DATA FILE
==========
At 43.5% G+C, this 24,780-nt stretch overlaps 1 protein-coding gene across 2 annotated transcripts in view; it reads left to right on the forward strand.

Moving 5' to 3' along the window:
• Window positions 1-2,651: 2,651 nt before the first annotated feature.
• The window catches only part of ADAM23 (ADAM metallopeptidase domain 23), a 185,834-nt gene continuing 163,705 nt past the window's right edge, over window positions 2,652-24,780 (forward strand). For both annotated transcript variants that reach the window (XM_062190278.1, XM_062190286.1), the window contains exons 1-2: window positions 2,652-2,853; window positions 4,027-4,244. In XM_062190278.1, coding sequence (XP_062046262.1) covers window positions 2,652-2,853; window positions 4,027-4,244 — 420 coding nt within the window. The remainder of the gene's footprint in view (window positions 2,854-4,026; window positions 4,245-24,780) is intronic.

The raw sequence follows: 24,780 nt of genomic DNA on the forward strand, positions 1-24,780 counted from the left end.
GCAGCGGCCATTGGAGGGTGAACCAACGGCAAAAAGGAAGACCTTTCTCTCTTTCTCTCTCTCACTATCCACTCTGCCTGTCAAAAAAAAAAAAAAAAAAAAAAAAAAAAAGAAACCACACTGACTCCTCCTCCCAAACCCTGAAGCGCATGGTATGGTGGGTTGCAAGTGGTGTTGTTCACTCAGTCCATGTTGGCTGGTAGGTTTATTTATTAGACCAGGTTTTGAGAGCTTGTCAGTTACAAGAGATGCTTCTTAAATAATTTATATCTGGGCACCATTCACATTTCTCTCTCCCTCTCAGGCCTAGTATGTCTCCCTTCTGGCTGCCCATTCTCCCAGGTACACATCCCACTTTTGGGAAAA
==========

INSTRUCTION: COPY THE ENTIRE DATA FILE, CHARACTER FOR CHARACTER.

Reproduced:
At 43.5% G+C, this 24,780-nt stretch overlaps 1 protein-coding gene across 2 annotated transcripts in view; it reads left to right on the forward strand.

Moving 5' to 3' along the window:
• Window positions 1-2,651: 2,651 nt before the first annotated feature.
• The window catches only part of ADAM23 (ADAM metallopeptidase domain 23), a 185,834-nt gene continuing 163,705 nt past the window's right edge, over window positions 2,652-24,780 (forward strand). For both annotated transcript variants that reach the window (XM_062190278.1, XM_062190286.1), the window contains exons 1-2: window positions 2,652-2,853; window positions 4,027-4,244. In XM_062190278.1, coding sequence (XP_062046262.1) covers window positions 2,652-2,853; window positions 4,027-4,244 — 420 coding nt within the window. The remainder of the gene's footprint in view (window positions 2,854-4,026; window positions 4,245-24,780) is intronic.

The raw sequence follows: 24,780 nt of genomic DNA on the forward strand, positions 1-24,780 counted from the left end.
GCAGCGGCCATTGGAGGGTGAACCAACGGCAAAAAGGAAGACCTTTCTCTCTTTCTCTCTCTCACTATCCACTCTGCCTGTCAAAAAAAAAAAAAAAAAAAAAAAAAAAAAGAAACCACACTGACTCCTCCTCCCAAACCCTGAAGCGCATGGTATGGTGGGTTGCAAGTGGTGTTGTTCACTCAGTCCATGTTGGCTGGTAGGTTTATTTATTAGACCAGGTTTTGAGAGCTTGTCAGTTACAAGAGATGCTTCTTAAATAATTTATATCTGGGCACCATTCACATTTCTCTCTCCCTCTCAGGCCTAGTATGTCTCCCTTCTGGCTGCCCATTCTCCCAGGTACACATCCCACTTTTGGGAAAA